Europlanet Science Congress 2020
Virtual meeting
21 September – 9 October 2020
Europlanet Science Congress 2020
Virtual meeting
21 September – 9 October 2020
EPSC Abstracts
Vol.14, EPSC2020-901, 2020, updated on 08 Oct 2020
Europlanet Science Congress 2020
© Author(s) 2020. This work is distributed under
the Creative Commons Attribution 4.0 License.

CHILL-ICE: Construction of a Habitat Inside a Lunar-analogue Lava-tube: Iceland Campaign of EuroMoonMars

Marc Heemskerk1,2, Charlotte Pouwels2,3, Sabrina Kerber2,4, Eibhlin Downes2,5, Robert Heemskerk2,6, and Bernard Foing2,7
Marc Heemskerk et al.
  • 1VU Amsterdam, Amsterdam, Netherlands (
  • 2EuroMoonMars
  • 3Hague University of Applied Sciences, Delft, Netherlands
  • 4Explaneta Space Solutions (
  • 5Technological University Dublin, Dublin, Ireland
  • 6Delft University of Technology, Delft, Netherlands
  • 7ESA/ESTEC, Noordwijk, Netherlands

In May 2021, a group of students and young professionals from EuroMoonMars will construct a lunar-analogue habitat inside a lava tube in Iceland, known as CHILL-ICE.

As a preparation for semi-permanent humanned missions to the lunar surface, analogue field tests on Earth will greatly improve the chance of a mission success. Looking at prospective habitat locations in or on the lunar surface, lava tubes may present an excellent opportunity in terms of safety and efficiency. These locally occurring features provide a rigid structure with a solid ground, and therefore offer protection from radiation, temperature variations, regolith, and micrometeorite impacts [1]. Furthermore, the unaltered rocks and minerals inside lunar lava tube systems will grant a unique insight into the origin of the Moon, and with that, the Earth [2].

Lava Tubes

Lava tubes on Earth are most commonly found in areas with deep-mantle volcanic activity, such as ‘hot spots’: places where mantle plumes arrive at the surface (Hawaii, Iceland, Canary Islands). Geochemically speaking, the basaltic rocks present at these locations on Earth are quite comparable to their lunar counterparts in major element compositions. As most of the larger lava tubes on Earth are located on oceanic islands, they are highly suited to explore the psychological factors of being remotely distanced from the rest of the Earth. Colder regions, such as on Iceland or at the high peaks of Mauna Loa on Hawaii, are preferred for analogue habitats due to less biochemical weathering of the environment. The high latitude of Iceland further aids the lunar-day simulation aspect of an analogue habitat, as there can be over 20 hours of sunlight in the summer, and only 4 hours of sunlight in the winter. The EuroMoonMars and future EXTAR teams are therefore planning to set up a lunar-analogue habitat inside a lava tube on Iceland.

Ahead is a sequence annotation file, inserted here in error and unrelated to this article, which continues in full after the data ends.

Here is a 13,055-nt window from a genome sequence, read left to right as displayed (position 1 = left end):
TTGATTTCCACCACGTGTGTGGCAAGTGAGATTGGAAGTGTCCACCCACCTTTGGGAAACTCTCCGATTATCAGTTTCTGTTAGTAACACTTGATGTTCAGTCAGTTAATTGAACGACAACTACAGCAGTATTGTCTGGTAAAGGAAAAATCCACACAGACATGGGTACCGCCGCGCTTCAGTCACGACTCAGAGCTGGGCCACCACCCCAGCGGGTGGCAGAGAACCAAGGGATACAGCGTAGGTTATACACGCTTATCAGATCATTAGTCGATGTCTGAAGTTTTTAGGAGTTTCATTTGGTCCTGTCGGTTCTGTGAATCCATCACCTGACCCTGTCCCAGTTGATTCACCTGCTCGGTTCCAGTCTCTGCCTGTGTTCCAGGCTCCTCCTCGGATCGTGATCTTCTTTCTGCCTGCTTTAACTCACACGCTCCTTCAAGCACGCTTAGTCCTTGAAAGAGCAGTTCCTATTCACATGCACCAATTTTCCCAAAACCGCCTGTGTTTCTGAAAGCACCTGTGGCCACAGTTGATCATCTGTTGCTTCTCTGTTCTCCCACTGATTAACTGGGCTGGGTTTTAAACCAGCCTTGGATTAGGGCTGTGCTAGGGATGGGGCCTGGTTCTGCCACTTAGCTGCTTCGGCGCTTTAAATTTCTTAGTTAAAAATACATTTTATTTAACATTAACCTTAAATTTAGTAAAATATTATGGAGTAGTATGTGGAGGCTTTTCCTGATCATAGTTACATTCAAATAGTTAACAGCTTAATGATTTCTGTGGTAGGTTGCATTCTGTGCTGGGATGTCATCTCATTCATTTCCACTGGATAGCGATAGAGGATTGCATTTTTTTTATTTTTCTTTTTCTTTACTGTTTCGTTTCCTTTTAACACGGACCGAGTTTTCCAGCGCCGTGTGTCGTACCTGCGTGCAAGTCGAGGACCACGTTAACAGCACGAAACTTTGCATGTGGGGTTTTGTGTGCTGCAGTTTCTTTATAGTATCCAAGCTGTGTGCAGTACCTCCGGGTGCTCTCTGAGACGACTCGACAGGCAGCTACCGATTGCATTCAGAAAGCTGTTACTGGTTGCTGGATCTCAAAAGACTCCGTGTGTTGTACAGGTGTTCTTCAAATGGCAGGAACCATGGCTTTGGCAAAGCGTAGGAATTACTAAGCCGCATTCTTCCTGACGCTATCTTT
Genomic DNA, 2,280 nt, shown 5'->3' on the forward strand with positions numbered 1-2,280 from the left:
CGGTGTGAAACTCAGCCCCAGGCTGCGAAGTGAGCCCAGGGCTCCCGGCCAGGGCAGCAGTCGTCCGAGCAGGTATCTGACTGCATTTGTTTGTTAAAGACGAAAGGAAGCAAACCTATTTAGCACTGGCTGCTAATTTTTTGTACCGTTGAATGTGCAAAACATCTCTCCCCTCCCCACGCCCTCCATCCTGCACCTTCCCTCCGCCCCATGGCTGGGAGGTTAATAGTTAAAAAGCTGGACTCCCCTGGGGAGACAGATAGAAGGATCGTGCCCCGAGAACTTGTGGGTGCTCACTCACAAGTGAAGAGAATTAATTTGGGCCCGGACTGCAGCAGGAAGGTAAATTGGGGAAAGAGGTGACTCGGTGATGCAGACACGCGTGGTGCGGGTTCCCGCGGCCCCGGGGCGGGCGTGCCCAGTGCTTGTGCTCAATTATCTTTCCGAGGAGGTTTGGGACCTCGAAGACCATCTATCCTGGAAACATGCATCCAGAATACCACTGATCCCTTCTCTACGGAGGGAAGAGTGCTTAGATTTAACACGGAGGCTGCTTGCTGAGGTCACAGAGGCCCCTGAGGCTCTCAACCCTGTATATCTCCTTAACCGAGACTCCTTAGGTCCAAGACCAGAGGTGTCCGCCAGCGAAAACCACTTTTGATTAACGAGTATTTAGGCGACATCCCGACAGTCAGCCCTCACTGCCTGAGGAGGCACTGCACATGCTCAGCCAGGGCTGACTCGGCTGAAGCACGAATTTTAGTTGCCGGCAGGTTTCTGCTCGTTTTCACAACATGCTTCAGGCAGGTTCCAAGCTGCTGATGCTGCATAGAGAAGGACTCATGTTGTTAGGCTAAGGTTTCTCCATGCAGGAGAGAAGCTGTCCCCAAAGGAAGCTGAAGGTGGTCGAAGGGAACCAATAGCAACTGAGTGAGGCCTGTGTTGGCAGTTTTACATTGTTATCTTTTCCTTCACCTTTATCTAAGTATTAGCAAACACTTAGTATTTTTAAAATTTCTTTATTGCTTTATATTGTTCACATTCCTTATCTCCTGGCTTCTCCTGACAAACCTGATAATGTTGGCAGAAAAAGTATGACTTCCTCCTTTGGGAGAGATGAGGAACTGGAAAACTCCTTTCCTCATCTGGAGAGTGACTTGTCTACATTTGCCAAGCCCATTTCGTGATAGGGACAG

Earlier campaigns

In September 2018, a reconnaissance campaign was organized to scout multiple lava fields across Iceland for their suitability to host a lunar analog habitat [3]. The most promising site found was the Surtshellir-Stefanshellir cave system in the Hallmundarhraun lava flow in the Western part of Iceland, see Figure 1. At the easternmost part of the Stefanshellir lava tube, there is a large open gallery with a relatively flat surface within the tube. This would be an optimal location for the construction of a lava tube habitat.

Figure 1: Location of the Stefanshellir cave system. Top left image shows the location in Iceland, top right shows the Hallmundarhraun lava field (in light yellow). Bottom right shows an overlay of the Stefanshellir cave system as drawn by J.R. Reich jr., in 1975, over aerial footage.


Upcoming scout mission